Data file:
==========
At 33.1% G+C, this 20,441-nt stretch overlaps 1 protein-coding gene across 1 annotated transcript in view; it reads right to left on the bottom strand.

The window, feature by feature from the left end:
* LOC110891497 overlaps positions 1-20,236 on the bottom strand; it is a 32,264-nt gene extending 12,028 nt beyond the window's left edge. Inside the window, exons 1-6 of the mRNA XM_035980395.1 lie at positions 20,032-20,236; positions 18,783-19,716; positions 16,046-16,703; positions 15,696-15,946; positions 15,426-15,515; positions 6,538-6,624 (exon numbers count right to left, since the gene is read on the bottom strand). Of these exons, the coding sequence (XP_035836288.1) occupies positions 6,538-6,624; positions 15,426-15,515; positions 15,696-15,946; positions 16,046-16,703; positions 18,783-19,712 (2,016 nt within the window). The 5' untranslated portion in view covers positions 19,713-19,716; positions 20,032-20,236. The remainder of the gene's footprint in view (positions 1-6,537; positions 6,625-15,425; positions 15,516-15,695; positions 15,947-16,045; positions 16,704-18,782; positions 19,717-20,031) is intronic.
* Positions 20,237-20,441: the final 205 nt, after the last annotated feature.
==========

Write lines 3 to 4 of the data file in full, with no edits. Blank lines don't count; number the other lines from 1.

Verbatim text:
* LOC110891497 overlaps positions 1-20,236 on the bottom strand; it is a 32,264-nt gene extending 12,028 nt beyond the window's left edge. Inside the window, exons 1-6 of the mRNA XM_035980395.1 lie at positions 20,032-20,236; positions 18,783-19,716; positions 16,046-16,703; positions 15,696-15,946; positions 15,426-15,515; positions 6,538-6,624 (exon numbers count right to left, since the gene is read on the bottom strand). Of these exons, the coding sequence (XP_035836288.1) occupies positions 6,538-6,624; positions 15,426-15,515; positions 15,696-15,946; positions 16,046-16,703; positions 18,783-19,712 (2,016 nt within the window). The 5' untranslated portion in view covers positions 19,713-19,716; positions 20,032-20,236. The remainder of the gene's footprint in view (positions 1-6,537; positions 6,625-15,425; positions 15,516-15,695; positions 15,947-16,045; positions 16,704-18,782; positions 19,717-20,031) is intronic.
* Positions 20,237-20,441: the final 205 nt, after the last annotated feature.